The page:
From Tetsuo Hara, creator of Fist of the North Star, comes several tales of two ridiculously big, ridiculously pretty men with RIDICULOUSLY huge necks (and pecs and chests and...). During this new series, two battle-hardened samurai eccentrics share memories over sake in the moonlight while cherry blossoms drift softly by in the breeze. They’re best friends. They’re war buddies. But this isn’t BL, this is ... Gifu Dodo!! Kanetsugu and Keiji.
So far, this series takes place all in one night after a celebration of the building of Ohnosawa Tarobei’s mansion. Everyone’s drunk or at least feelin’ verrry good. Who’s Ohnosawa? Eh, doesn’t really matter. Name drops — prefectures, provinces, eras, castles, armies, families — are abundant but not at all important to enjoying these tales as a whole. That said, you might just learn yerself a little somethin’ if you pay the slightest bit of attention (and if any of the historical accounts are actually based on something — I’m too wasted to bother and too entertained to care). Gifu Dodo!!’s set at the end of the Sengoku (Warring States) period. What does that mean? Did you not read the title of this review? It means booze, biwa, breasts, and blood!
Four episodes in and the series is still at an after-party for something as lame as a housewarming? How’s that possible? As mystical as the powers of drink can be, fact is that this series is composed of a frame story in which the main characters, Maeda Keiji and Naoe Kanetsugu (the aforementioned samurai eccentrics), reminisce in detailed anime about their exploits. Thus every episode starts with the leisurely tipping of sake saucers and involves some animated feat of samurai righteousness. The best thing? The frame story of catching up with one another while drinking always leads into tales that never fail to involve ... drinking!
Even in the first episode’s tale, where Keiji’s cherry blossom petal-summoning biwa playing lures Kanetsugu through a maze of red light district women, there’s sake at every turn! Ne’er is there a single episode that fails to involve the tip of an intoxicating bottle (usually served by busty beauties (whose backs have to be burdened!)) towards these mega-masculine mercenaries who have necks as thick as tree trunks. And just because every episode is due at least a little bloodlust, there’s a surprise attack in the very first which lets the main characters flex their muscles and show off their wild animal auras.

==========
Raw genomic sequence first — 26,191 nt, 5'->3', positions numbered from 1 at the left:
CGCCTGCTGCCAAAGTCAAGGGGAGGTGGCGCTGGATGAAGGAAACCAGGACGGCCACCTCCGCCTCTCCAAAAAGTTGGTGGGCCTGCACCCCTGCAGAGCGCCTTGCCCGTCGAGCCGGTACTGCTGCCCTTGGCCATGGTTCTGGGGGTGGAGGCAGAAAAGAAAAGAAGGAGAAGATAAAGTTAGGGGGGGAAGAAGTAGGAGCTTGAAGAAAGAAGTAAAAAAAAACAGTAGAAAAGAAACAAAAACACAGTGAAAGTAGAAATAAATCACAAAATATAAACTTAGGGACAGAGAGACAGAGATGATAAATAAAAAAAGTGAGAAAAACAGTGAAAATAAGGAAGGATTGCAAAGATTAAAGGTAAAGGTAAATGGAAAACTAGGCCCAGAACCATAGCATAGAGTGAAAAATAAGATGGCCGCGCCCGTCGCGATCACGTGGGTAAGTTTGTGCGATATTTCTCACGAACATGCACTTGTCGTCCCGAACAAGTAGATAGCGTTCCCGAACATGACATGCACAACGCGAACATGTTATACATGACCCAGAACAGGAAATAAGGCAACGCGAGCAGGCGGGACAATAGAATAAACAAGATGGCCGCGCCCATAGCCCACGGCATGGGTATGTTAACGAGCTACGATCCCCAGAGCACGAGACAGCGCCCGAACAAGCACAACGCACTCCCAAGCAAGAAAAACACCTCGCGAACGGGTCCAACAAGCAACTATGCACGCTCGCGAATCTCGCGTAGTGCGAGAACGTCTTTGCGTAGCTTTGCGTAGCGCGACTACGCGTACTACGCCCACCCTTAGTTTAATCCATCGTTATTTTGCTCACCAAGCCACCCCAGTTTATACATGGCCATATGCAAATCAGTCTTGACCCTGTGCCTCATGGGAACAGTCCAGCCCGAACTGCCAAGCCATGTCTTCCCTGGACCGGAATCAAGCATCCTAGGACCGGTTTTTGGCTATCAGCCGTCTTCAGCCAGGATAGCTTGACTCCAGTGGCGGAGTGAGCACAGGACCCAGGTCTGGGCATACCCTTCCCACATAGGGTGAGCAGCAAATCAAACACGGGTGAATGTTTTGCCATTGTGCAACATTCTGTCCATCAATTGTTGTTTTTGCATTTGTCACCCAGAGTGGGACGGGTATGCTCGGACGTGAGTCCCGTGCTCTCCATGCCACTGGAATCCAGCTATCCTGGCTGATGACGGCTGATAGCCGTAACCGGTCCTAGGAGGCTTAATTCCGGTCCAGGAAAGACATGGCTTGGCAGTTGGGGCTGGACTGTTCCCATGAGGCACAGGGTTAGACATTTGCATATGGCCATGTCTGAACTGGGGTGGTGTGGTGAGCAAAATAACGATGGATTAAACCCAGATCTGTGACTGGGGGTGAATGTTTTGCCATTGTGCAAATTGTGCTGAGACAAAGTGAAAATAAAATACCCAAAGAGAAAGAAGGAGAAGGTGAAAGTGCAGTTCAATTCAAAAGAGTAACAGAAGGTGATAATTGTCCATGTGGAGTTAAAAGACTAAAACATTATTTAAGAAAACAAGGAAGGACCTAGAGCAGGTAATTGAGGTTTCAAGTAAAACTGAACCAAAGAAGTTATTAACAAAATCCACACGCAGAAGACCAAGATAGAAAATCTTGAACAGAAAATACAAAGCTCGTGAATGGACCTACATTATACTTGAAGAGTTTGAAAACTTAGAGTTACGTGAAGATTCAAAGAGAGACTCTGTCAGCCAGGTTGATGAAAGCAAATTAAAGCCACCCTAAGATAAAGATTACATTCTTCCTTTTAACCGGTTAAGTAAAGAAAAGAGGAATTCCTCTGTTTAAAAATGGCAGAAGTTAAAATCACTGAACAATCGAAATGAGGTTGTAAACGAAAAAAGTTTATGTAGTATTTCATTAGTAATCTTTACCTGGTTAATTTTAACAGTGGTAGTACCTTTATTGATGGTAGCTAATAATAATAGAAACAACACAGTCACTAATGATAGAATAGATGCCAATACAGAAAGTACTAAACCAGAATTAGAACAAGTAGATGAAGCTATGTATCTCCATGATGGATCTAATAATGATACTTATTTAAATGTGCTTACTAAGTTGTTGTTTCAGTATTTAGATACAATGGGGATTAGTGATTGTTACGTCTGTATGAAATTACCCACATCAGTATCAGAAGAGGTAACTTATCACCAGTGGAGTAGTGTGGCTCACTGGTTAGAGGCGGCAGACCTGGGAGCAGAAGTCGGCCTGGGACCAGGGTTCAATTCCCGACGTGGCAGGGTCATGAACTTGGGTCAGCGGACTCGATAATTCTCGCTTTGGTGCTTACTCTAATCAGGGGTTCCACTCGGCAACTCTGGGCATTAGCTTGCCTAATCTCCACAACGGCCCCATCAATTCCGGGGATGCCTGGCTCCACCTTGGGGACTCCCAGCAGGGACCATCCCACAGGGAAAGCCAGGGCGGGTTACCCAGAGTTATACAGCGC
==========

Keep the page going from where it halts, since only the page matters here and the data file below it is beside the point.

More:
This pattern continues — the main characters cross paths again and again across memories of personal brawls, cultural conflicts (an uwanariuchi (ex-wife vs. new wife fight!)), as well as government affairs filled with military strategy and deceit. Each episode comes up with some excuse to slice a man in half, shove a spear through a horse, even swipe an iron fan through a tree! On top of that, arrows become tigers, tigers become head wounds, head wounds become ... well, death. It’s over-exaggerated awesomeness at every freakin’ turn! Look at all these exclamation points! Wait, this is supposed to be some kind of review, isn’t it?
The animation from Studio DEEN ranges from portraiture pretty with a rich color palate to standard anime fare. Panned still shots are abundant but don't detract from the scene-to-scene flow; stills can, after all, be excused as lingered-upon memories — or simply laughed at with a “Yeah, well that happened. When’s the next awesome?” Thing is, viewers never have to wait long. The structure of the series lends an almost laughable air of mysticism that makes even the most droll moments of reminiscence necessary to present a contrast with the ass-kicking eccentricity exuded by the main characters. In and of themselves, the character designs (courtesy of Hara and animation character designer Masaaki Kannan) invoke spurious laughter and awe, the latter concerning just how larger-than-life these figures of history appear compared to those around them and the sense that their designs cannot be tainted by the trifles of the world in which they’re drawn. On the other hand, it’s legitimately refreshing to have bulging chests; arms that, in the real world, shouldn’t even be able to fold over each other; and NECKS THE SIZE OF TREE TRUNKS! And even if the faces, hair, and fashion sense of the main characters are bishonen-fied, there’s a lot of perfectly good ugly to go around ... and bless this series for it!
This review is running long, and all I really meant to say is that this series rocks ... it Samurai Rocks (and for so many reasons). Never mind the electric biwa in the OP.... Actually, screw that; HEED the electric biwa. After all, it’s the over-dramatized juxtaposition of modern sensitivities with an outdated sense of feudal era values that make this series absolutely indispensable in our current era of self-involved escapism. More than that, less than that, this series will make you laugh and exclaim out loud and despite your self-restraint again and again and again. Why? Because it isn’t just a series that’s enjoyable; Gifu Dodo!! is something necessary, something righteous, something beautiful.